Our strong top line performance was largely offset by the negative impact of soaring fuel expense netting to a modest increase in year-over-year operating profit. Operating income came in at $27.3 million for the quarter, a 7% increase over the prior year. Looking further down the income statement, our pretax income declined year-over-year to $14.6 million as compared to $21.8 million last year as non-operating expenses were negatively affected by mark-to-market impact related to fuel hedges purchased in a declining market. In addition, we recorded a tax provision of $8.6 million that brought the quarterly net income to $6 million.
Third quarter revenue increased $67 million or 25%, compared with to the third quarter of 2007 with both Inter-island and Transpacific operations hosting substantial improvements. As many of you know by now, we embarked on a significant increase in our Inter-island operations in April following Aloha’s cessation of service.
Given the lead time to acquire additional aircrafts, in the interim, we’ve increase Inter-island capacity by extending the flying day of our 717 aircraft, by operating our spare 717 aircraft some regular service, and by supplementing 717 operations with a handful of 767 roundtrips between Honolulu and Maui each day. This has allowed us to meet market demand while we complete the process of acquiring additional narrow body aircrafts and preparing them for service.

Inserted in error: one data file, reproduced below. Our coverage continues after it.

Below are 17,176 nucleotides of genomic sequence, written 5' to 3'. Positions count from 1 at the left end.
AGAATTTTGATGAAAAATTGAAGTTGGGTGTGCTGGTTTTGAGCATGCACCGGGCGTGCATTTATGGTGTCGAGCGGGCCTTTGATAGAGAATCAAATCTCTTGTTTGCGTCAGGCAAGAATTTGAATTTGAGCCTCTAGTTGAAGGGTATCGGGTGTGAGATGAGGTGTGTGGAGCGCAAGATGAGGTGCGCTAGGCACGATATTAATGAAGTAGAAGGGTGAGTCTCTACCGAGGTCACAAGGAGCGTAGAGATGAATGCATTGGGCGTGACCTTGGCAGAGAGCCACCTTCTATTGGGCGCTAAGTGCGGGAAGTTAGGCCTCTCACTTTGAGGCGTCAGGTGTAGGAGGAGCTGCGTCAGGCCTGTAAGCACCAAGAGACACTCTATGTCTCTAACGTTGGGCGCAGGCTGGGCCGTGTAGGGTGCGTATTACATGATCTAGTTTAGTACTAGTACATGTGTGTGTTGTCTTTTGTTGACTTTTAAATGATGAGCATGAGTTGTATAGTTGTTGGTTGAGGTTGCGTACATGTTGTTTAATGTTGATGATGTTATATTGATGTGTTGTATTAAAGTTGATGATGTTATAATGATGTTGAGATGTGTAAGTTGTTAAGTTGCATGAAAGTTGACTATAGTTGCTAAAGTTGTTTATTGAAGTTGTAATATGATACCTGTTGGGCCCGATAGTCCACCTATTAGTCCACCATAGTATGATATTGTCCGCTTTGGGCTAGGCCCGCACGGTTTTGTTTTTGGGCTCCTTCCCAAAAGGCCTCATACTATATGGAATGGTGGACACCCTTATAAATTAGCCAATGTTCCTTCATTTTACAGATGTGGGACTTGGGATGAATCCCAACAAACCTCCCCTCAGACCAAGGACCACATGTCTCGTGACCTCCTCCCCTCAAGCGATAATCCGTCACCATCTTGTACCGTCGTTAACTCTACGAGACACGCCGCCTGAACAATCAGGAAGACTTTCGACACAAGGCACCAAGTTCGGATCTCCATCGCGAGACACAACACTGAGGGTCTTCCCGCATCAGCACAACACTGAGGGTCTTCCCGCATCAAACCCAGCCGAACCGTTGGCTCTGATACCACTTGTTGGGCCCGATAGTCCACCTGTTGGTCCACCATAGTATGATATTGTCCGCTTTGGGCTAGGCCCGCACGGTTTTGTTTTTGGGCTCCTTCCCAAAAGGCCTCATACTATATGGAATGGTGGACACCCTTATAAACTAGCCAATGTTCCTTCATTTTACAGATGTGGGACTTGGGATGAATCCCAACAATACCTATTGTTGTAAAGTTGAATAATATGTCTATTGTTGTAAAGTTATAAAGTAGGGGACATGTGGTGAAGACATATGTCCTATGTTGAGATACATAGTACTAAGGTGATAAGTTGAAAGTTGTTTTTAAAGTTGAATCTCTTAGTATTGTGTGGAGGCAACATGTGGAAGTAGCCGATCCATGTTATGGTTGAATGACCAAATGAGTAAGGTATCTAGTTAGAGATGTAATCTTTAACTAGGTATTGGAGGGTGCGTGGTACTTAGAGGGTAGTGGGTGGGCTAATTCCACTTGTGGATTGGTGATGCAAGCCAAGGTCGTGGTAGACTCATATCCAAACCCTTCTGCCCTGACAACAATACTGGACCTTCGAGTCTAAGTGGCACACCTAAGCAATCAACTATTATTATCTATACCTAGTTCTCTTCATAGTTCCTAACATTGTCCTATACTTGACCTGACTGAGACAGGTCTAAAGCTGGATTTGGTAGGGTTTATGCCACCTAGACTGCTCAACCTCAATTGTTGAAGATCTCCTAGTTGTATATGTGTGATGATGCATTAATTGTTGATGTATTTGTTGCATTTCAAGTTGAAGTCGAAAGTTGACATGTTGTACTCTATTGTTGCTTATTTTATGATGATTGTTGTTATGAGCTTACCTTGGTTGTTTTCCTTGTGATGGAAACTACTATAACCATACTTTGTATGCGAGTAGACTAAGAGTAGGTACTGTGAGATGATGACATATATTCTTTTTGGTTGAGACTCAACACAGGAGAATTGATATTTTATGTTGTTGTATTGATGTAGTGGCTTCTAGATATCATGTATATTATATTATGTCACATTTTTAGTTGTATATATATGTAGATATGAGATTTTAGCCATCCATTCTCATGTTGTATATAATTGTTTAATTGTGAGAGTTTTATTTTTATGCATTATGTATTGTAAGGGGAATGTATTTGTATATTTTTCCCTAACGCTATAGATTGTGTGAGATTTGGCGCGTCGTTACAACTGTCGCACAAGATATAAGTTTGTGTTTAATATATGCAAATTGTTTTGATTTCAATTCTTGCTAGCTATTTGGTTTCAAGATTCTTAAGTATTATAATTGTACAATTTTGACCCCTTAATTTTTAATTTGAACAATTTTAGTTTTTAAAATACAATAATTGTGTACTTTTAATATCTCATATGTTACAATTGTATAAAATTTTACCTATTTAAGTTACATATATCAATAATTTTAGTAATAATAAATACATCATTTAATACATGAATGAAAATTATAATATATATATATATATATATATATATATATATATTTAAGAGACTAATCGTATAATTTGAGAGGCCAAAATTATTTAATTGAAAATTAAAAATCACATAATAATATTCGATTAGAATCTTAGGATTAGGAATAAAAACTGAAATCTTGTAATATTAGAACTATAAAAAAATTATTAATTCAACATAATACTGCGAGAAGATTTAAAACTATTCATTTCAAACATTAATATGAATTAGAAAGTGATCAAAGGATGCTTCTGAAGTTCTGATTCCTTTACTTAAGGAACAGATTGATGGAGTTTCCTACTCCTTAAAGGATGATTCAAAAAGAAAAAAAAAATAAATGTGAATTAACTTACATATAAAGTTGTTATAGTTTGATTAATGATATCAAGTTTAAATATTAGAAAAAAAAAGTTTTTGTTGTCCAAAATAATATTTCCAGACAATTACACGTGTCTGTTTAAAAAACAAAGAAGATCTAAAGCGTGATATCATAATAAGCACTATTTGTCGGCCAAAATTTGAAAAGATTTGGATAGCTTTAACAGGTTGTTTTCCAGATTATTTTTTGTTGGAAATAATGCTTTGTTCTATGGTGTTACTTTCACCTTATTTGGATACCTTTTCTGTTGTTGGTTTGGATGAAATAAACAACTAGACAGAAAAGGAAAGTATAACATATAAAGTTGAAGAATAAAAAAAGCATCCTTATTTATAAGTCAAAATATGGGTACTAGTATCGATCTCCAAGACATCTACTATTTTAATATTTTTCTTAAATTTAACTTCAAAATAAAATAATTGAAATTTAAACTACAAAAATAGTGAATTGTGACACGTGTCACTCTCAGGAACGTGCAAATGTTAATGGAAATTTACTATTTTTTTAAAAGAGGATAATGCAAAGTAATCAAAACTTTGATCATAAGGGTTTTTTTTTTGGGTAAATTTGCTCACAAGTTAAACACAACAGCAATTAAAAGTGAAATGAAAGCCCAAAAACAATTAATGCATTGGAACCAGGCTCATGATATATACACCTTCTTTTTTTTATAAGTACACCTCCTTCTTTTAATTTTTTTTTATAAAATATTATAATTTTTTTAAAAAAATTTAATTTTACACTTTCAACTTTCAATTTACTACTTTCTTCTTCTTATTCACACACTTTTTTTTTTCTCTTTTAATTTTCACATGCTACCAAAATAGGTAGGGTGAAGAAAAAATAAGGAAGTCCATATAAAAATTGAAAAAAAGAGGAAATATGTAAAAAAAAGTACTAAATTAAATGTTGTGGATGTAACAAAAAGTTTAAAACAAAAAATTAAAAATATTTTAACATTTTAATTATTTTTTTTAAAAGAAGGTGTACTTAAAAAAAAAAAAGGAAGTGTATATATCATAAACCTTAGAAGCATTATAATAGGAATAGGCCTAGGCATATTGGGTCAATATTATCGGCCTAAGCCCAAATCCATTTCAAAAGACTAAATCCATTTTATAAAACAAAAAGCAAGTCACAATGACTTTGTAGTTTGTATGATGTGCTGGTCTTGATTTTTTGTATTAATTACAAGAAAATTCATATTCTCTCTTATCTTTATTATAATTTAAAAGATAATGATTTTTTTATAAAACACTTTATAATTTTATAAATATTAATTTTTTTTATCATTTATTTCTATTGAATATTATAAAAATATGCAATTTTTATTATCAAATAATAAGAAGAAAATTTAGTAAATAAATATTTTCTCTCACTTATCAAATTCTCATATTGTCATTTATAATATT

As the third quarter grew to a close, we added the first of these four planned 717s to the fleet. This aircraft entered regular – the regular schedule in October. The second of this aircraft is also now been delivered. And it’s going to start in the schedule in November, with the remaining two aircrafts joining the fleet over the course of the next couple of months. With two of these aircrafts available to us as of this week, we’re now able to eliminate the 767 Inter-island operations from our schedule. This allows us to run a more efficient simplified daily operation that will serve the market in a more optimal manner for our customers.
By the end of the year, we will have added a 110 Inter-island roundtrip flights per week from Honolulu to the neighbor islands. And that’s compared to our September schedule. Most importantly, the new flights will improve our competitiveness as we provide additional lift at high demand times of the day, particularly, during the morning and the afternoon.